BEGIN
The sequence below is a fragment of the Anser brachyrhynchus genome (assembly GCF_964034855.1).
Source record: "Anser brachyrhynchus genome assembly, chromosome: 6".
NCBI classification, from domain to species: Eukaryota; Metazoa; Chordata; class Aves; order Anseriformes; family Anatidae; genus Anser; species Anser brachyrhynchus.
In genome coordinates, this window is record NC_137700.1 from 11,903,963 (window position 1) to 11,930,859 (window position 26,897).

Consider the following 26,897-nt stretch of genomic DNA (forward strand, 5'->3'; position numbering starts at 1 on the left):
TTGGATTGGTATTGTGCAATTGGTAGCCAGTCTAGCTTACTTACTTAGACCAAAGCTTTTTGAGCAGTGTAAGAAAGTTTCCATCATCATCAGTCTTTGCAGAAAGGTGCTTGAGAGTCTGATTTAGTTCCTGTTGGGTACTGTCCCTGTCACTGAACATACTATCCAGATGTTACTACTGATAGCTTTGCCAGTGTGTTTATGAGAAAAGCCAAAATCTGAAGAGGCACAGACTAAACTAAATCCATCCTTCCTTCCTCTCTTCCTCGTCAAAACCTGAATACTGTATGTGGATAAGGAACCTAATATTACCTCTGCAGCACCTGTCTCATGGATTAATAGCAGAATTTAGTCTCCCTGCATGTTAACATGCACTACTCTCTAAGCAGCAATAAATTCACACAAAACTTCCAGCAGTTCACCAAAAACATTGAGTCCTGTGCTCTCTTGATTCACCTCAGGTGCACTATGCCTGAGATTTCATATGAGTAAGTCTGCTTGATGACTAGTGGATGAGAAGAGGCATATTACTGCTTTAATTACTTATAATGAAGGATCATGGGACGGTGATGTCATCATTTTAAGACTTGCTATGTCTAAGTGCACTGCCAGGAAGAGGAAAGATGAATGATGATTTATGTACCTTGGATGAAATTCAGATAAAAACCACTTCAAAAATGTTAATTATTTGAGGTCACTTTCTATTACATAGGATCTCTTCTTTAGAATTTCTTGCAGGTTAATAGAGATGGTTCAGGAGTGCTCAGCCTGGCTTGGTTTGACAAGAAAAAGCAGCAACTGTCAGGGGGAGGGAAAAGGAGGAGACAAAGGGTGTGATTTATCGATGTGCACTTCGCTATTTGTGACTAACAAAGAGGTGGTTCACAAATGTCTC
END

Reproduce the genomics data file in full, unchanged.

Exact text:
The sequence below is a fragment of the Anser brachyrhynchus genome (assembly GCF_964034855.1).
Source record: "Anser brachyrhynchus genome assembly, chromosome: 6".
NCBI classification, from domain to species: Eukaryota; Metazoa; Chordata; class Aves; order Anseriformes; family Anatidae; genus Anser; species Anser brachyrhynchus.
In genome coordinates, this window is record NC_137700.1 from 11,903,963 (window position 1) to 11,930,859 (window position 26,897).

Consider the following 26,897-nt stretch of genomic DNA (forward strand, 5'->3'; position numbering starts at 1 on the left):
TTGGATTGGTATTGTGCAATTGGTAGCCAGTCTAGCTTACTTACTTAGACCAAAGCTTTTTGAGCAGTGTAAGAAAGTTTCCATCATCATCAGTCTTTGCAGAAAGGTGCTTGAGAGTCTGATTTAGTTCCTGTTGGGTACTGTCCCTGTCACTGAACATACTATCCAGATGTTACTACTGATAGCTTTGCCAGTGTGTTTATGAGAAAAGCCAAAATCTGAAGAGGCACAGACTAAACTAAATCCATCCTTCCTTCCTCTCTTCCTCGTCAAAACCTGAATACTGTATGTGGATAAGGAACCTAATATTACCTCTGCAGCACCTGTCTCATGGATTAATAGCAGAATTTAGTCTCCCTGCATGTTAACATGCACTACTCTCTAAGCAGCAATAAATTCACACAAAACTTCCAGCAGTTCACCAAAAACATTGAGTCCTGTGCTCTCTTGATTCACCTCAGGTGCACTATGCCTGAGATTTCATATGAGTAAGTCTGCTTGATGACTAGTGGATGAGAAGAGGCATATTACTGCTTTAATTACTTATAATGAAGGATCATGGGACGGTGATGTCATCATTTTAAGACTTGCTATGTCTAAGTGCACTGCCAGGAAGAGGAAAGATGAATGATGATTTATGTACCTTGGATGAAATTCAGATAAAAACCACTTCAAAAATGTTAATTATTTGAGGTCACTTTCTATTACATAGGATCTCTTCTTTAGAATTTCTTGCAGGTTAATAGAGATGGTTCAGGAGTGCTCAGCCTGGCTTGGTTTGACAAGAAAAAGCAGCAACTGTCAGGGGGAGGGAAAAGGAGGAGACAAAGGGTGTGATTTATCGATGTGCACTTCGCTATTTGTGACTAACAAAGAGGTGGTTCACAAATGTCTC